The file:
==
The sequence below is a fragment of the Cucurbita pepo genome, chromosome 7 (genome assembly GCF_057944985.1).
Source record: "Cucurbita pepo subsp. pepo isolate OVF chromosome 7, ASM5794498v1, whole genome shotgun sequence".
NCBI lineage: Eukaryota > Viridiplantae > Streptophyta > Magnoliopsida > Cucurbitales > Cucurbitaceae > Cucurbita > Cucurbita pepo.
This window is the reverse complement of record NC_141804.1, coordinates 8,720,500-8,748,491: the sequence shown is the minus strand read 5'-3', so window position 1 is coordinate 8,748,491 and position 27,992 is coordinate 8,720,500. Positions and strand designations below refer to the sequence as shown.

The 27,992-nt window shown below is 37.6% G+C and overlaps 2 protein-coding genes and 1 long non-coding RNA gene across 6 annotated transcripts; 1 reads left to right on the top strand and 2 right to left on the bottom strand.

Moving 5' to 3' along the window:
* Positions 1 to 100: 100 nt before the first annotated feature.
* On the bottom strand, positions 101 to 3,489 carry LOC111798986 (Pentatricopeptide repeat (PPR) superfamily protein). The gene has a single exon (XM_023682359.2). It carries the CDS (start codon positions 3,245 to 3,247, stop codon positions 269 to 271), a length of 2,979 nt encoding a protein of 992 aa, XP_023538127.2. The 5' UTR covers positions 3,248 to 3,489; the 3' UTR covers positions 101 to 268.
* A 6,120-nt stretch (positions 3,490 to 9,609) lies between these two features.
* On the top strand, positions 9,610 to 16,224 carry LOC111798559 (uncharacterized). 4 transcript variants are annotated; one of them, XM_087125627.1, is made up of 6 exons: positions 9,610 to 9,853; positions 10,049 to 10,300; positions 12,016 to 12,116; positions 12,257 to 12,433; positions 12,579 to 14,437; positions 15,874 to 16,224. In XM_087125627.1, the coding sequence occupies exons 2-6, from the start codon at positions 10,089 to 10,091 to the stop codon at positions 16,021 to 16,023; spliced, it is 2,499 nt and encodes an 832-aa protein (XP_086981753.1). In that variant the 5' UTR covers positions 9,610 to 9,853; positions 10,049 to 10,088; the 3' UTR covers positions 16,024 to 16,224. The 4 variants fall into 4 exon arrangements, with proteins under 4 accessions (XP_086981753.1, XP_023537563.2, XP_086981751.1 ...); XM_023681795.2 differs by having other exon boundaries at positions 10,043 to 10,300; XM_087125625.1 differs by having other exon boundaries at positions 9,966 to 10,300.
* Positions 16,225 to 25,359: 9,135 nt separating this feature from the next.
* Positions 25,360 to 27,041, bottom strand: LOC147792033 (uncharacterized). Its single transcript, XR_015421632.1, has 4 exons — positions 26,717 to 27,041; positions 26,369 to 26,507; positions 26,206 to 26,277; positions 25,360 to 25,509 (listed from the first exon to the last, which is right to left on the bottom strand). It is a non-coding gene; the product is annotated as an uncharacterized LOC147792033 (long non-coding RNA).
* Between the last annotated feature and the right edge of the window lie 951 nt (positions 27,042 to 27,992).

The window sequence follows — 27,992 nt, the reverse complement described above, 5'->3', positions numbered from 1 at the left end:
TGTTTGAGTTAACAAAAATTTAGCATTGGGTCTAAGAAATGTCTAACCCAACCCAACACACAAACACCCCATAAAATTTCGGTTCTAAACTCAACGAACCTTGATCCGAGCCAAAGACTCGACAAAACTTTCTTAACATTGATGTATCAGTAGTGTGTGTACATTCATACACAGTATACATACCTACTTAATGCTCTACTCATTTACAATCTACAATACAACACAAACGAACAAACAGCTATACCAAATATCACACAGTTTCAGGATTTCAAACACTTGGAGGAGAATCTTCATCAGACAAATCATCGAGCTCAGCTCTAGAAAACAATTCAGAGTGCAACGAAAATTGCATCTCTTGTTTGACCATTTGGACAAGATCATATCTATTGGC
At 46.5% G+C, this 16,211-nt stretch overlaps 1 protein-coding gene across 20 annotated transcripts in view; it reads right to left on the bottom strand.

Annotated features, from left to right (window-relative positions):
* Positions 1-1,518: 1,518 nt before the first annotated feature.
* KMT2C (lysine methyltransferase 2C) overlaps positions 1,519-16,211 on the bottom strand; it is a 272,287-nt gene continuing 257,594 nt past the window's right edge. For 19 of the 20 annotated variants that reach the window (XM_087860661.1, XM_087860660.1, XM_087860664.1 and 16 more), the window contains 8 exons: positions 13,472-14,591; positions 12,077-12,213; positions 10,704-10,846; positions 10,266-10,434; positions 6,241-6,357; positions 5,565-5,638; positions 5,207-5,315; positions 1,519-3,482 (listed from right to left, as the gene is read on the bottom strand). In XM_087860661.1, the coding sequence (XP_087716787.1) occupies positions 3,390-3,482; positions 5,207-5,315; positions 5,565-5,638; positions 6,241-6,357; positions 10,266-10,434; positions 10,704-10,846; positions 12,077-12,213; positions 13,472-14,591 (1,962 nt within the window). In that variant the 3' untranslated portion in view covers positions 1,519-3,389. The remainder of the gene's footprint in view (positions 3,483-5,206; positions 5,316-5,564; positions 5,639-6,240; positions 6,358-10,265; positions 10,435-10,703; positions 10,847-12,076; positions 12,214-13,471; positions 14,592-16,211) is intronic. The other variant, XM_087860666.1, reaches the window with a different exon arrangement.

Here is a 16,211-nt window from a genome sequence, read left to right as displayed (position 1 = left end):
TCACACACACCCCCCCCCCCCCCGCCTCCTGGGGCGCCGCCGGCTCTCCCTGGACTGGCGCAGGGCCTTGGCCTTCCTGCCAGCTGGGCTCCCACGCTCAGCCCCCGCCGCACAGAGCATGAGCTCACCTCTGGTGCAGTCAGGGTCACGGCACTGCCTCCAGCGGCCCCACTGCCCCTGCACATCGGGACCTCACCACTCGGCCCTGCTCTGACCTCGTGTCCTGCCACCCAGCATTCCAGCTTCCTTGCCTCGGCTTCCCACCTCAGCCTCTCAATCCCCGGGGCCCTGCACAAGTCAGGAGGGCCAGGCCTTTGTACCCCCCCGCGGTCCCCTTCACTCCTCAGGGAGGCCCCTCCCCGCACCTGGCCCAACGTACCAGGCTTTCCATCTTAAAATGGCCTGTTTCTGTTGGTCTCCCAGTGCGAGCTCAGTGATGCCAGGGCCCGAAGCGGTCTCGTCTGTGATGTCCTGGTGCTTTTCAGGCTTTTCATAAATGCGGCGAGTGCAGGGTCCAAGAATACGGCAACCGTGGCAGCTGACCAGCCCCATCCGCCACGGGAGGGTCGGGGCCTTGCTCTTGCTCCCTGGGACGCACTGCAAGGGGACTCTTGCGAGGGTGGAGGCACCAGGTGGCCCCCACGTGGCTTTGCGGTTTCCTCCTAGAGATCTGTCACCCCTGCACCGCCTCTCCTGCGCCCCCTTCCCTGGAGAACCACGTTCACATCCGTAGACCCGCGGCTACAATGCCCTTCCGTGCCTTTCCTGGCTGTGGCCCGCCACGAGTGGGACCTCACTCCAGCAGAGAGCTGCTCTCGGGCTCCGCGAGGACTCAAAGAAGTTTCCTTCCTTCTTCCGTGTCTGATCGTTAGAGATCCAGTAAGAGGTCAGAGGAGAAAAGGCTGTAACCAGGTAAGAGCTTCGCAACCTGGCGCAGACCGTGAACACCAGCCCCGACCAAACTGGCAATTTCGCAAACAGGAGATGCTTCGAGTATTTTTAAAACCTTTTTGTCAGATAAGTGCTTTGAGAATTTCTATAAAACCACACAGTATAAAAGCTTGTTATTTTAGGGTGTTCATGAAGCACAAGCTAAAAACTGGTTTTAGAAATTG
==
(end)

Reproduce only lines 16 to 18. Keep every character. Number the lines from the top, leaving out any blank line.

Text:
At 46.5% G+C, this 16,211-nt stretch overlaps 1 protein-coding gene across 20 annotated transcripts in view; it reads right to left on the bottom strand.

Annotated features, from left to right (window-relative positions):
* Positions 1-1,518: 1,518 nt before the first annotated feature.